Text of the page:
“I believe Bega Cheese has always managed relationships well, whether with so called competitors within the industry or our customers and suppliers. This is one of our major success factors.”

“The Bega Cheese brand, its strategic relationship
with Fonterra and other key Australian contract manufacturers, and a growing export business, has delivered to the manufacturing plant approximately 60,000 tonnes of business per annum.”

The introduction of robotic palletising and conveyor systems reduced the extent of manual tasks and the number of low-skilled roles required to be filled.

Likewise, Maxipacker shuttle pallet-racking systems and laser guided vehicles reduced the number of forklifts required.

Training, including Certificate III in Transport & Distribution qualifications, has enhanced the skill level and produced year-on-year labour cost reductions.

Efficient and effective utilisation of sub-contract transport incorporating round-trips has achieved an average of 98 per cent weight and 85 per cent cubic utilisation per vehicle, including approximately 50 per cent B-doubles.

“This, and targeted use of 3PL warehousing, has consistently reduced this large component of supply chain cost and maintained support of our JIT inventory for manufacturing,” Smith enthuses.

“The achievement of improved DIFOT to our customers and year-on-year cost reductions has seen total volume and revenue increase by 25 per cent over the previous three years,” Smith says.

“This includes a 40 per cent increase in export volumes, with a focus on middle eastern countries and Asia.”

“Bega Cheese exports around 30 per cent of its total output. It’s an important aspect of the business because the domestic cheese market is fairly static, although we are seeing an approximate growth of 4-6 per cent per annum as people turn back to dairy products for nutrition and calcium. But the potential within the international market is much greater.”

According to Grattan Smith, a focus on metrics and KPIs against the desired outcomes of the organisation has achieved superior customer service and reduced total cost-to-serve.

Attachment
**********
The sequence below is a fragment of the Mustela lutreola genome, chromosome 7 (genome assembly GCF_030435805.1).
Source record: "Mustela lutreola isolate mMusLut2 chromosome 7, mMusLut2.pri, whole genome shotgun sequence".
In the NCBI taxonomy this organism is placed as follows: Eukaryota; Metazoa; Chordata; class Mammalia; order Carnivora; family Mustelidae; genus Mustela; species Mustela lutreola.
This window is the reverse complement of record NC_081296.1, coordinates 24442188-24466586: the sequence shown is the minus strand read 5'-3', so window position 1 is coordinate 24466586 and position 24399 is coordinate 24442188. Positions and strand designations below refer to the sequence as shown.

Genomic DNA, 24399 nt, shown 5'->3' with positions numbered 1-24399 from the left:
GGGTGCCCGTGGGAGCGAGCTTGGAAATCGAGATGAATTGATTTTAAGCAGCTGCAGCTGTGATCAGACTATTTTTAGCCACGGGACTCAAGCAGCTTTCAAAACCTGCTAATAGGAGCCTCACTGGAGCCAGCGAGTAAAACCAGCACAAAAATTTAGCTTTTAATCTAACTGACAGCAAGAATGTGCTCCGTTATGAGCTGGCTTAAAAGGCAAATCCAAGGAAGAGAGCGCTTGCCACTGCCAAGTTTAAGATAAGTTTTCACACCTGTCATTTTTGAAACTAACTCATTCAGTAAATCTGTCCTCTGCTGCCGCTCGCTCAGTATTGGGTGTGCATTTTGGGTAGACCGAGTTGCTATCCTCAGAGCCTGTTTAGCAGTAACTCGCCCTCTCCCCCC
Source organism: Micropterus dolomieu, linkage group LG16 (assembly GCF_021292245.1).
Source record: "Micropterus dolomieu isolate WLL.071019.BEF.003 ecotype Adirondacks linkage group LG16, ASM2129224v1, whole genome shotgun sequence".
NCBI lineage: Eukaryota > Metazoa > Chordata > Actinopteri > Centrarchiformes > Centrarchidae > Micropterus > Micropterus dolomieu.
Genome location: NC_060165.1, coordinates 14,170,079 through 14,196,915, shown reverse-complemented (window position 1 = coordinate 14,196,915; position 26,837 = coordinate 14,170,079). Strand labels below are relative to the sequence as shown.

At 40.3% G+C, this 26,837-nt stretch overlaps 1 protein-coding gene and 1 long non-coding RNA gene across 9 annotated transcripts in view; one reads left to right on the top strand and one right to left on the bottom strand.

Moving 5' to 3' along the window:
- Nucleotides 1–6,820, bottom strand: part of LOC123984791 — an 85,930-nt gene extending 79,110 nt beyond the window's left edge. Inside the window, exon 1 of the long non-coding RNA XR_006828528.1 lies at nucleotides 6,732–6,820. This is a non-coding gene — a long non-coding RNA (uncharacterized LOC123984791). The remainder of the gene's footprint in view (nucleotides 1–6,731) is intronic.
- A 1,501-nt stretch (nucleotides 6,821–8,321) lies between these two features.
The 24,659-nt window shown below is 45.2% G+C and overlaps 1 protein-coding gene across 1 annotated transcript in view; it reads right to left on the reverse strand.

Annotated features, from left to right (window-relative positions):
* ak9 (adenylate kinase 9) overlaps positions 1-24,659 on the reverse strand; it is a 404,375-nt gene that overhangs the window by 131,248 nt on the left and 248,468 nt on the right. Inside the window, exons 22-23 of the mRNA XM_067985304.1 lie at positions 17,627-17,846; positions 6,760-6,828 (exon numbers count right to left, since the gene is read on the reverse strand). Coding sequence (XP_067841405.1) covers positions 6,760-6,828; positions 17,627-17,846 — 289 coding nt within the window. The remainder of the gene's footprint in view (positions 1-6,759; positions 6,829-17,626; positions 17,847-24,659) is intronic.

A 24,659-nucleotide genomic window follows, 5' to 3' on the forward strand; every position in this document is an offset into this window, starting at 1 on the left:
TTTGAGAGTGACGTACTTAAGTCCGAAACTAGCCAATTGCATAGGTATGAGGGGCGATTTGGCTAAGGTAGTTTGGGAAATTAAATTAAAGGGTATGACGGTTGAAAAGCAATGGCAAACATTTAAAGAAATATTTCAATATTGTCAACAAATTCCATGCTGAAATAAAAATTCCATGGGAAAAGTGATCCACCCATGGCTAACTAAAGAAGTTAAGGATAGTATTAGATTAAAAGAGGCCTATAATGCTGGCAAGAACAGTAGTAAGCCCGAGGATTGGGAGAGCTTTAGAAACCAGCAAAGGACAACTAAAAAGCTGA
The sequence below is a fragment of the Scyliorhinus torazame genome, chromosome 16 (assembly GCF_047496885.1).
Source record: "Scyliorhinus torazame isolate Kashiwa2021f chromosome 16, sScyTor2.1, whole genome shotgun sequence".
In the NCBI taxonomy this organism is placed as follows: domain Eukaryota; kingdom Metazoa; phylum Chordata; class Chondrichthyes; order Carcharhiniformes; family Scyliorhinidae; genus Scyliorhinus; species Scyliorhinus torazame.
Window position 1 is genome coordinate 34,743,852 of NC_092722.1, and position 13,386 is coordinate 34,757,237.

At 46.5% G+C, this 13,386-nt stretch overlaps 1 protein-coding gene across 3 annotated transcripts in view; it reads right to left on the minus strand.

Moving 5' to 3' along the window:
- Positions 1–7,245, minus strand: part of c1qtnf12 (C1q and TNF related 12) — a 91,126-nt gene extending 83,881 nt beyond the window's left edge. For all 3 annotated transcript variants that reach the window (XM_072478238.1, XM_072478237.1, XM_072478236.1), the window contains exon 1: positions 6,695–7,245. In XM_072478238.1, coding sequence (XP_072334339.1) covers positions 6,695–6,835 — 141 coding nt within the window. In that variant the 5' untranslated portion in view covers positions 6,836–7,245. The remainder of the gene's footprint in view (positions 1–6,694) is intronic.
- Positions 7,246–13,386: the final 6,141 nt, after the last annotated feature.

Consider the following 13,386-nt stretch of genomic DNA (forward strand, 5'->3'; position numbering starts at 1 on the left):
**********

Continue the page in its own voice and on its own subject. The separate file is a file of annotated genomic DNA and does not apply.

“The total logistics cost per average pallet distributed has fallen 20 per cent over the previous three years, including labour by 10 per cent and freight by 12 per cent,” he says.

“Flexible production scheduling to respond to market needs is achieved while balancing efficient production and maintaining lower inventory levels. During this time EBITDA and EBIT have risen in excess of 30 per cent.”

Smith says stock accuracy through real-time transactional systems has eliminated annual stocktakes and reduced safety stocks in conjunction with collaborative planning with suppliers.

“Increased velocity of inventory and stock turns, up to 50 times pa for some product groups, has supported volume growth without investment in warehousing infrastructure,” he notes.

Bega Cheese’s new found strength has recently enabled the acquisition of a 70 per cent stake in Tatura Milk Industries, which Grattan Smith believes will provide the company with further competitive advantage through diversification into a broader range of products, and increased raw milk sourcing.

Despite the company’s rapid and profitable progress, Smith points to the independence of the Bega Cheese Cooperative as the major achievement.

“Most small to medium sized dairy companies within Australia have been merged into the operations of larger companies both domestically and internationally,” he says.

“We’re proud that we’ve been able to maintain our co-operative structure while enabling our 100 farmer owners to secure their future, as well as contributing to the growth and success of our area.”